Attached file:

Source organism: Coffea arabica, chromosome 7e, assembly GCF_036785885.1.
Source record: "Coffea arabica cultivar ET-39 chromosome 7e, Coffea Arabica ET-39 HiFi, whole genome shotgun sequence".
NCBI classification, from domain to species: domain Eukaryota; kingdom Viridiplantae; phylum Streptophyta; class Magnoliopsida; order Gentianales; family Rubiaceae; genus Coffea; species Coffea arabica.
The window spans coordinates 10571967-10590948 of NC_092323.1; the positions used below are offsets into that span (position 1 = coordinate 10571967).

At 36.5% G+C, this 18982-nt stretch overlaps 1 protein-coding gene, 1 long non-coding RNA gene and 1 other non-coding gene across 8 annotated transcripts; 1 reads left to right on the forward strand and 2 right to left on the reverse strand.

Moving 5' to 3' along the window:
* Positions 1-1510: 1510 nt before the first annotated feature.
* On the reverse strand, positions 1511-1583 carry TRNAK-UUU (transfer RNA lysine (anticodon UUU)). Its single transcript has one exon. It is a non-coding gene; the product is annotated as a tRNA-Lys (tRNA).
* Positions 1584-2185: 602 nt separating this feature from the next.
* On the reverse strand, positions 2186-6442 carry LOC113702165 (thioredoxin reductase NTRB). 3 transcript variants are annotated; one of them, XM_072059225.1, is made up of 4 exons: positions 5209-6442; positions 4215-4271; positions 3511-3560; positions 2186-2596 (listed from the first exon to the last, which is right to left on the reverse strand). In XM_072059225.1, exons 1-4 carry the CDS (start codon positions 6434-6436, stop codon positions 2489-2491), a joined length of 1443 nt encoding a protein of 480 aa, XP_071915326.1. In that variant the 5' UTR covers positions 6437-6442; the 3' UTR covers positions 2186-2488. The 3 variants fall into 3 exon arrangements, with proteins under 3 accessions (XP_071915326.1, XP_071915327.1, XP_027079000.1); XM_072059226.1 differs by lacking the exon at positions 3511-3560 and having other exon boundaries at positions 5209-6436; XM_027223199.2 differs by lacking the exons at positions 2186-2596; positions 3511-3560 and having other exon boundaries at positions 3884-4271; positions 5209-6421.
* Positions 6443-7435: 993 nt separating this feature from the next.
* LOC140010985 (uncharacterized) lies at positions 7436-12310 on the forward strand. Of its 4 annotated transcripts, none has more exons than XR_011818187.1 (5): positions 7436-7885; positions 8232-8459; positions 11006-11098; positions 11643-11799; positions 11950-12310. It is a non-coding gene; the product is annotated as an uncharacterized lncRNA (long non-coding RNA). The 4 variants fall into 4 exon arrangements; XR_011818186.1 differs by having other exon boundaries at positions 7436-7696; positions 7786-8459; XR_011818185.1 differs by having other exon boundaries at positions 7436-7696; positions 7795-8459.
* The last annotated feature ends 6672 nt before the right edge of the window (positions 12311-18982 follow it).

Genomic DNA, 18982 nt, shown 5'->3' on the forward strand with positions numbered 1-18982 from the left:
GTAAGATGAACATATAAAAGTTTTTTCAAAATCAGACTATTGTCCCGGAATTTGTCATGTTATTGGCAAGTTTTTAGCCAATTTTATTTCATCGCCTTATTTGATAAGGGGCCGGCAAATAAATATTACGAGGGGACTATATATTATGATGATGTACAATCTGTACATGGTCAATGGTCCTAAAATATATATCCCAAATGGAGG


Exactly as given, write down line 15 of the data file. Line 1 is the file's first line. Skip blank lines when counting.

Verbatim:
GTAAGATGAACATATAAAAGTTTTTTCAAAATCAGACTATTGTCCCGGAATTTGTCATGTTATTGGCAAGTTTTTAGCCAATTTTATTTCATCGCCTTATTTGATAAGGGGCCGGCAAATAAATATTACGAGGGGACTATATATTATGATGATGTACAATCTGTACATGGTCAATGGTCCTAAAATATATATCCCAAATGGAGG